Always In The Long Shadows Of Those That Came Before

Today… didn’t start as planned.  After going to bed later than usual (around 2 AM in fact), I was suddenly woken up from my sleep at around six by my sister unceremoniously putting her baby beside me while plunked herself in front of the desktop to use both the internet and the scanner.  Because my sister is a notorious Facebook hog, unlike myself.  She excused what she did through saying that, since our father’s sore eyes still hadn’t gone away, there was no one else to hold on to the baby.

While the intent was apparently for me to keep the baby busy, what really transpired was me fading in and out of consciousness, with the baby lying between myself and the pillow I was hugging.  It’s a good thing he didn’t make a fuss during the odd hour and a half my sister sat in front of the PC, but that’s likely due to a combination of bemusement at his situation and being able to have a full night’s sleep for a change.  That, and maybe he found my half-conscious face funny too.

When my sister finally finished, and took the baby downstairs with her for his usual bath, there was a short bit of activity on my own part, then I plunked myself once again on the bed, where I went back to sleep.  I didn’t wake up again until well after two-thirty in the afternoon.

Although it wasn’t as much as I’d have liked, I did get some reading done of the reference material I photocopied from the university library last week.  Specifically, it was one of the select entries from Writers and Their Milieu, which focused on interviews with some of the more notable Filipino writers (in English) of the twentieth century.  The entry I read through, by the way, was the transcript of the interview done with Francisco Arcellana.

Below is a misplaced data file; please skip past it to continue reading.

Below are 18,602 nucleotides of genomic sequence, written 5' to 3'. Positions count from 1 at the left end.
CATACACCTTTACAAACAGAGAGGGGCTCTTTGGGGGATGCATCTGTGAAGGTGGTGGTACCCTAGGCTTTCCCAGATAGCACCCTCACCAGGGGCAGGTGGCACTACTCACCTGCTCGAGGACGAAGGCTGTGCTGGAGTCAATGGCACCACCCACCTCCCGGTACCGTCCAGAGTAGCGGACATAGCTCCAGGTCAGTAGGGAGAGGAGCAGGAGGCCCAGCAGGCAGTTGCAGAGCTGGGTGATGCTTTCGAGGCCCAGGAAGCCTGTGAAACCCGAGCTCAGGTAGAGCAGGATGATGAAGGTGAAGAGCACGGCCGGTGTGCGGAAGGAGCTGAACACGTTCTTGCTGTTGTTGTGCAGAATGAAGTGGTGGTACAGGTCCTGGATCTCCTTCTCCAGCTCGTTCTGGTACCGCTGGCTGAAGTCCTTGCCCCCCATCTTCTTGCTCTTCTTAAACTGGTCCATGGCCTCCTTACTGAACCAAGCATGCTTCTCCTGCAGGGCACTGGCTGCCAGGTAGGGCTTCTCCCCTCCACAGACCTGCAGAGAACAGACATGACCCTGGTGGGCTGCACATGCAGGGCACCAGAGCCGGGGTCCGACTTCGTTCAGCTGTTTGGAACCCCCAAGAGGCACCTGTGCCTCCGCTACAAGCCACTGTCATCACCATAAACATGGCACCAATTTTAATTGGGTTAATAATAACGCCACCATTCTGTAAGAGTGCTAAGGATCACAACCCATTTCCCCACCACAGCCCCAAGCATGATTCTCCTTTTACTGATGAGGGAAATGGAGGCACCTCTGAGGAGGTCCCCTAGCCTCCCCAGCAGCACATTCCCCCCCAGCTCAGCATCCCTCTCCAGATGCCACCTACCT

I found it hard to read, but not due the difficulty of prose (far from it, Mr. Arcellana was very lucid… and talkative), but for the fact that, well, it just made me feel my own inadequacies as a writer.  Here was a guy who could really say that he knew everyone in the writing scene during his time, and not only that could plainly many of the people he worked with, was influenced by, and read of, even during his twilight years (when the interview was done).  

Who am I by comparison?  I can barely remember the names of the people I went to high school with, never mind the teachers who influenced me then.  I know none of the stories published by my peers at DLSU, and haven’t even gotten a single story published to my name.  

It’s… frustrating.


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